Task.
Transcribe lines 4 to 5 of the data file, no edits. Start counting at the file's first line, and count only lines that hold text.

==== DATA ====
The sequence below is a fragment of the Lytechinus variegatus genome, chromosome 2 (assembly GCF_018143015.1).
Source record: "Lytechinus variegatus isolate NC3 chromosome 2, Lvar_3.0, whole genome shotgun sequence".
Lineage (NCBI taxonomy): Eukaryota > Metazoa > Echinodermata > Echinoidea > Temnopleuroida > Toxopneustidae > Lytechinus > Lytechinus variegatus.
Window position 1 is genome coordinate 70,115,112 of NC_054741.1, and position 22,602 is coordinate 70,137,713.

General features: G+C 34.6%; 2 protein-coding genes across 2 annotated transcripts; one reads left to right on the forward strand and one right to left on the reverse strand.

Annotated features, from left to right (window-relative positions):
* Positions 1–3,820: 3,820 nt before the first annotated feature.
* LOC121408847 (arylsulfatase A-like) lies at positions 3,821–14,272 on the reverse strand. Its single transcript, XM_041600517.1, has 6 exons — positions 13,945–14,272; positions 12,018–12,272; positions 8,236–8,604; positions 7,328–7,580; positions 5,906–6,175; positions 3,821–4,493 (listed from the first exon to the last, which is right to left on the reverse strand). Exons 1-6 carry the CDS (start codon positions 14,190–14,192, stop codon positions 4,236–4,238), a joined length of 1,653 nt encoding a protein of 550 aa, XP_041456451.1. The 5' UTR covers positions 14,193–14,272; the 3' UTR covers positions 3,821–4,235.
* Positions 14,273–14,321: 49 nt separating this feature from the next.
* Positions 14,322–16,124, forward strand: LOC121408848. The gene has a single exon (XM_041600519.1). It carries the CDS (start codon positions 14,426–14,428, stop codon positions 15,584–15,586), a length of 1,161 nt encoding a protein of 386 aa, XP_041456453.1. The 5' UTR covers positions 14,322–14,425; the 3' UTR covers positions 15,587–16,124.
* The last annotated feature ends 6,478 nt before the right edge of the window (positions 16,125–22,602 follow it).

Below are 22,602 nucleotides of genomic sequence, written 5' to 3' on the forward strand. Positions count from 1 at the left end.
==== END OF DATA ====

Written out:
Window position 1 is genome coordinate 70,115,112 of NC_054741.1, and position 22,602 is coordinate 70,137,713.

General features: G+C 34.6%; 2 protein-coding genes across 2 annotated transcripts; one reads left to right on the forward strand and one right to left on the reverse strand.